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Microsoft and Sony enter "binding agreement" to keep Call of Duty on PlayStation

Microsoft has announced that it has reached a "binding agreement" with Sony, pledging to keep Call of Duty on PlayStation following the acquisition of Activision Blizzard. 

With Microsoft having won its anti-trust case with the US Federal Trade Commission, its planned acquisition of Call of Duty developers Activision Blizzard has taken a big step closer to becoming a reality. In order to alleviate the concerns of monopoly-building that got Microsoft in legal hot water to begin with, the head of Xbox, Phil Spencer, announced yesterday via Tweet that it has entered into an "agreement to keep Call of Duty on PlayStation." 

This agreement will no doubt come as a relief to fans concerned that Microsoft's acquisition plans might result in Call of Duty becoming an Xbox exclusive, following in the footsteps of future Bethesda releases. Since Microsoft's acquisition of Bethesda caused the studio to break its tradition of offering titles cross-platform for upcoming sci-fi RPG Starfield, it's safe to say that there's been some concern as to whether or not the same fate would befall Activision Blizzard's own titles, should the merger go ahead.

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That said, Microsoft is not out of the woods yet. In the US, the FTC has appealed its court loss, while the UK's decision to block the deal still stands, despite Microsoft's own appeals. Even the acquisition's approval by the EU was subject to significant caveats over cloud gaming.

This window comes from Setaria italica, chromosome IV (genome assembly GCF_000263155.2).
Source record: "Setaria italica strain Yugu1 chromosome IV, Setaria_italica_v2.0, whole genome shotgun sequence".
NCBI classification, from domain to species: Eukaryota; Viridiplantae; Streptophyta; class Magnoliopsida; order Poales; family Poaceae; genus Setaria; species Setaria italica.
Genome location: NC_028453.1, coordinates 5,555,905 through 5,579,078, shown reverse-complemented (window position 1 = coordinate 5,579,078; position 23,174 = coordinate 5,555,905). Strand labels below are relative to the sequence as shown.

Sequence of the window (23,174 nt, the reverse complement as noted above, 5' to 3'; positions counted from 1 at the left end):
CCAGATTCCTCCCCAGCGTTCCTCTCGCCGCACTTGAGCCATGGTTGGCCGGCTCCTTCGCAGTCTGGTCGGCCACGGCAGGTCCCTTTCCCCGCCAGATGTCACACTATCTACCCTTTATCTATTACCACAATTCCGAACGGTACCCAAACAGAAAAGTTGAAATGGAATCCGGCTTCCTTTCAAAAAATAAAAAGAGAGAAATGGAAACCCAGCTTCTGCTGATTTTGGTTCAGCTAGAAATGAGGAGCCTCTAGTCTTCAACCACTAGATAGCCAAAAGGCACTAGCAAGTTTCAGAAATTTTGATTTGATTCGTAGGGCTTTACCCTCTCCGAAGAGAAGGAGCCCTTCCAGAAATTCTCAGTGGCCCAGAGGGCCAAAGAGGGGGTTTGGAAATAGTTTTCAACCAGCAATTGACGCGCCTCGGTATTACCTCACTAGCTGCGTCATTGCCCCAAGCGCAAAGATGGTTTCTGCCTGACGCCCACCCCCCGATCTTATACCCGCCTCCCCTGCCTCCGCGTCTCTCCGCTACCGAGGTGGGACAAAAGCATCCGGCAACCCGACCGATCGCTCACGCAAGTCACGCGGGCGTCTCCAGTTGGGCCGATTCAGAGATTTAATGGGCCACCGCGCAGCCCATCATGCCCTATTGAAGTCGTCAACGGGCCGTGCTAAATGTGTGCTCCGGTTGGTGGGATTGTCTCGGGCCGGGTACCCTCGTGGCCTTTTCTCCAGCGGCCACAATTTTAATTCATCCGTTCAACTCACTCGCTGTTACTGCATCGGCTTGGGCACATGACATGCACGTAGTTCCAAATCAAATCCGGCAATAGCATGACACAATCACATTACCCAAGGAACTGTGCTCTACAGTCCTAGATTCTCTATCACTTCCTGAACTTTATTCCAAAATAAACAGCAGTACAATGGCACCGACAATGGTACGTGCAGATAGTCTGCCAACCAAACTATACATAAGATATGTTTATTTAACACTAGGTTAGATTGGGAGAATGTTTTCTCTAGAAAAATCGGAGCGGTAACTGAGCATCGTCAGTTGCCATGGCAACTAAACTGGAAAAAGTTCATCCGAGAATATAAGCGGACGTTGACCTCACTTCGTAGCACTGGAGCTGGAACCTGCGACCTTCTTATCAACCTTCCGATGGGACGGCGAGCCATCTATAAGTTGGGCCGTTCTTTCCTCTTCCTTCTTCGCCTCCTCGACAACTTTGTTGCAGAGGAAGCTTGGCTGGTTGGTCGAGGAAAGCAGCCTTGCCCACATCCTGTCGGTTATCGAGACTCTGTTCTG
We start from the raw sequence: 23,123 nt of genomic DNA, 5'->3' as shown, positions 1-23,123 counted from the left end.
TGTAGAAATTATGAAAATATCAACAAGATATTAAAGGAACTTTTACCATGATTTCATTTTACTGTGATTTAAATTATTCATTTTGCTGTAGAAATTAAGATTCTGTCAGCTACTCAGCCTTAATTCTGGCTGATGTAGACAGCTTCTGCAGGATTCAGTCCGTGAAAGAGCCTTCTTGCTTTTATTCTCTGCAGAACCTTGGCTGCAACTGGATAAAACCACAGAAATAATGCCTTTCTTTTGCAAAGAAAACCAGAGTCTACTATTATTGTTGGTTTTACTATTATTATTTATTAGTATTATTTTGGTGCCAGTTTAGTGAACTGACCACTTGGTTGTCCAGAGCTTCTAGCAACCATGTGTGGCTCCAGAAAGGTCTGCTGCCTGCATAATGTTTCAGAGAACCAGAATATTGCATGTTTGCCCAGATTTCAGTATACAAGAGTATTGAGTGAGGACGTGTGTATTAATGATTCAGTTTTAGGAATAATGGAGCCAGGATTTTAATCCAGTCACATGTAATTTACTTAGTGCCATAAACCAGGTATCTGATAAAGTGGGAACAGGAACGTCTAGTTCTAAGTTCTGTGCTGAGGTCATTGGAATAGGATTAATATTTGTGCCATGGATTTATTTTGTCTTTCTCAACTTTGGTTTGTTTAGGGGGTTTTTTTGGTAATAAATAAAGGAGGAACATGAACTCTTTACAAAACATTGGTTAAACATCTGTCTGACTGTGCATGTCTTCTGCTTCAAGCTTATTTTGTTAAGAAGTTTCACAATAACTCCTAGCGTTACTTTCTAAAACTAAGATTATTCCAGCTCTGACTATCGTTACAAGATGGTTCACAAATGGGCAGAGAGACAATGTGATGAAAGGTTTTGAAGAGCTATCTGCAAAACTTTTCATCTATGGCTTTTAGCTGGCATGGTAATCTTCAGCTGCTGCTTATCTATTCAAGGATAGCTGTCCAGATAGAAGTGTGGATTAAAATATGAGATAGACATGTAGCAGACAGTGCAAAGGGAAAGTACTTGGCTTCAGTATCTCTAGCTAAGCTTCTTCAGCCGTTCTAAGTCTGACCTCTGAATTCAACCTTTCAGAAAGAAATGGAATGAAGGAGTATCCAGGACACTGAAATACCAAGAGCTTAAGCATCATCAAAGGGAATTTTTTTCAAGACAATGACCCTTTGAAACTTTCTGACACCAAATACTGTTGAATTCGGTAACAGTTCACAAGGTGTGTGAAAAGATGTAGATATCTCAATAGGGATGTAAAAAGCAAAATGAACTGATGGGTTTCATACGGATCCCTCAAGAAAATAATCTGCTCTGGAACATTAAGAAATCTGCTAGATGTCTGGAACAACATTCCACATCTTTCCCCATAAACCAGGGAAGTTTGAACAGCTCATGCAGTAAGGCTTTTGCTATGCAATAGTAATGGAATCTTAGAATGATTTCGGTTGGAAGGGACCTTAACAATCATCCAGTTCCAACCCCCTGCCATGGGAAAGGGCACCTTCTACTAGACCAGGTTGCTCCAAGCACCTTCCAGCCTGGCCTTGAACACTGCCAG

This is also not Microsoft's first Call of Duty-related deal to mollify monopolization concerns. Microsoft entered a historic agreement with Nintendo, promising to bring Call of Duty to Nintendo consoles. When giving testimony during the FTC case, Activision Blizzard CEO Bobby Kotick, a somewhat controversial figure, stated, "We will likely make a Call of Duty game for a new Nintendo console", suggesting that Activision intends to adhere to the terms of the agreement. 

Though these agreements do much to alleviate concerns about Microsoft establishing a Call of Duty monopoly, there are still unanswered questions about Cloud Gaming. According to the UK's Competition and Markets Authority, Xbox Game Pass accounts for potentially 70% of the cloud gaming market share. It runs a risk of damaging competition should this share increase, "leading to reduced innovation and less choice for UK gamers over the years to come".

While this new announcement bodes well for Call of Duty fans, eyes are still on Microsoft to see how it will respond to concerns in the cloud gaming space. 

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